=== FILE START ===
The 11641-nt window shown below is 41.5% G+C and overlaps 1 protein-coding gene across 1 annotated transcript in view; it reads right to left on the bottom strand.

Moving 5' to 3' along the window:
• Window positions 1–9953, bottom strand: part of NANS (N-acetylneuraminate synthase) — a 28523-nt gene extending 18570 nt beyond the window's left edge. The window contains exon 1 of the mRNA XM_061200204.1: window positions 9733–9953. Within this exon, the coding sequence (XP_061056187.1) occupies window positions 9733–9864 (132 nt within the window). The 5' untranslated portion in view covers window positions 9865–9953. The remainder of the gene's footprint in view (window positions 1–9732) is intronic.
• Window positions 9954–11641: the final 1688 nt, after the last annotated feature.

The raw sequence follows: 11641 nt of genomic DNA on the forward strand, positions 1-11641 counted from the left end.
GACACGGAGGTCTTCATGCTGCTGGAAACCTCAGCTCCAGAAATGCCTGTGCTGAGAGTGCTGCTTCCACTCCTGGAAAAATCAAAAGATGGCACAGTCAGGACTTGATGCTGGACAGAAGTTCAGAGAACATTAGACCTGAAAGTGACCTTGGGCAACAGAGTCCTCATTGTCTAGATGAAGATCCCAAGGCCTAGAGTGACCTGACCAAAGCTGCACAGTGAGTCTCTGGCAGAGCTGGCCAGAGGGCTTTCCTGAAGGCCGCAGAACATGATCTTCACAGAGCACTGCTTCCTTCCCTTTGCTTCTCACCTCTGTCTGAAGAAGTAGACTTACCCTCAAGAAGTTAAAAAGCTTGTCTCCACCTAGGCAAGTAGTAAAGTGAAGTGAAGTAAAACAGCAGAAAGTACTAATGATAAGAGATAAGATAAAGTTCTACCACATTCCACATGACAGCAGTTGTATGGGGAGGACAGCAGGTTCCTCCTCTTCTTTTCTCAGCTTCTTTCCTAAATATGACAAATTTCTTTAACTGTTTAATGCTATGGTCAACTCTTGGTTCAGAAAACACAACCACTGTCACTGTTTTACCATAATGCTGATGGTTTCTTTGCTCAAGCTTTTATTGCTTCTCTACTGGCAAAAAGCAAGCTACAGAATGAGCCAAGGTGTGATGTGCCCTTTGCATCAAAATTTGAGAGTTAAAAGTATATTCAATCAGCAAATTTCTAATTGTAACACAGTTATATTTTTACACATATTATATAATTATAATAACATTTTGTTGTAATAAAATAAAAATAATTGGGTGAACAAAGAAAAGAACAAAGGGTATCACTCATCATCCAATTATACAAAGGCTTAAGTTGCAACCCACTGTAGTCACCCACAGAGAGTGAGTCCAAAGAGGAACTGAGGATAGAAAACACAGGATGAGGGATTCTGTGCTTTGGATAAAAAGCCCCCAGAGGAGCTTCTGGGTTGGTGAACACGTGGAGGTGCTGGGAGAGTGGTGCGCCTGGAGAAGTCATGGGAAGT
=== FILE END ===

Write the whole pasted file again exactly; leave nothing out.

The 11641-nt window shown below is 41.5% G+C and overlaps 1 protein-coding gene across 1 annotated transcript in view; it reads right to left on the bottom strand.

Moving 5' to 3' along the window:
• Window positions 1–9953, bottom strand: part of NANS (N-acetylneuraminate synthase) — a 28523-nt gene extending 18570 nt beyond the window's left edge. The window contains exon 1 of the mRNA XM_061200204.1: window positions 9733–9953. Within this exon, the coding sequence (XP_061056187.1) occupies window positions 9733–9864 (132 nt within the window). The 5' untranslated portion in view covers window positions 9865–9953. The remainder of the gene's footprint in view (window positions 1–9732) is intronic.
• Window positions 9954–11641: the final 1688 nt, after the last annotated feature.

The raw sequence follows: 11641 nt of genomic DNA on the forward strand, positions 1-11641 counted from the left end.
GACACGGAGGTCTTCATGCTGCTGGAAACCTCAGCTCCAGAAATGCCTGTGCTGAGAGTGCTGCTTCCACTCCTGGAAAAATCAAAAGATGGCACAGTCAGGACTTGATGCTGGACAGAAGTTCAGAGAACATTAGACCTGAAAGTGACCTTGGGCAACAGAGTCCTCATTGTCTAGATGAAGATCCCAAGGCCTAGAGTGACCTGACCAAAGCTGCACAGTGAGTCTCTGGCAGAGCTGGCCAGAGGGCTTTCCTGAAGGCCGCAGAACATGATCTTCACAGAGCACTGCTTCCTTCCCTTTGCTTCTCACCTCTGTCTGAAGAAGTAGACTTACCCTCAAGAAGTTAAAAAGCTTGTCTCCACCTAGGCAAGTAGTAAAGTGAAGTGAAGTAAAACAGCAGAAAGTACTAATGATAAGAGATAAGATAAAGTTCTACCACATTCCACATGACAGCAGTTGTATGGGGAGGACAGCAGGTTCCTCCTCTTCTTTTCTCAGCTTCTTTCCTAAATATGACAAATTTCTTTAACTGTTTAATGCTATGGTCAACTCTTGGTTCAGAAAACACAACCACTGTCACTGTTTTACCATAATGCTGATGGTTTCTTTGCTCAAGCTTTTATTGCTTCTCTACTGGCAAAAAGCAAGCTACAGAATGAGCCAAGGTGTGATGTGCCCTTTGCATCAAAATTTGAGAGTTAAAAGTATATTCAATCAGCAAATTTCTAATTGTAACACAGTTATATTTTTACACATATTATATAATTATAATAACATTTTGTTGTAATAAAATAAAAATAATTGGGTGAACAAAGAAAAGAACAAAGGGTATCACTCATCATCCAATTATACAAAGGCTTAAGTTGCAACCCACTGTAGTCACCCACAGAGAGTGAGTCCAAAGAGGAACTGAGGATAGAAAACACAGGATGAGGGATTCTGTGCTTTGGATAAAAAGCCCCCAGAGGAGCTTCTGGGTTGGTGAACACGTGGAGGTGCTGGGAGAGTGGTGCGCCTGGAGAAGTCATGGGAAGT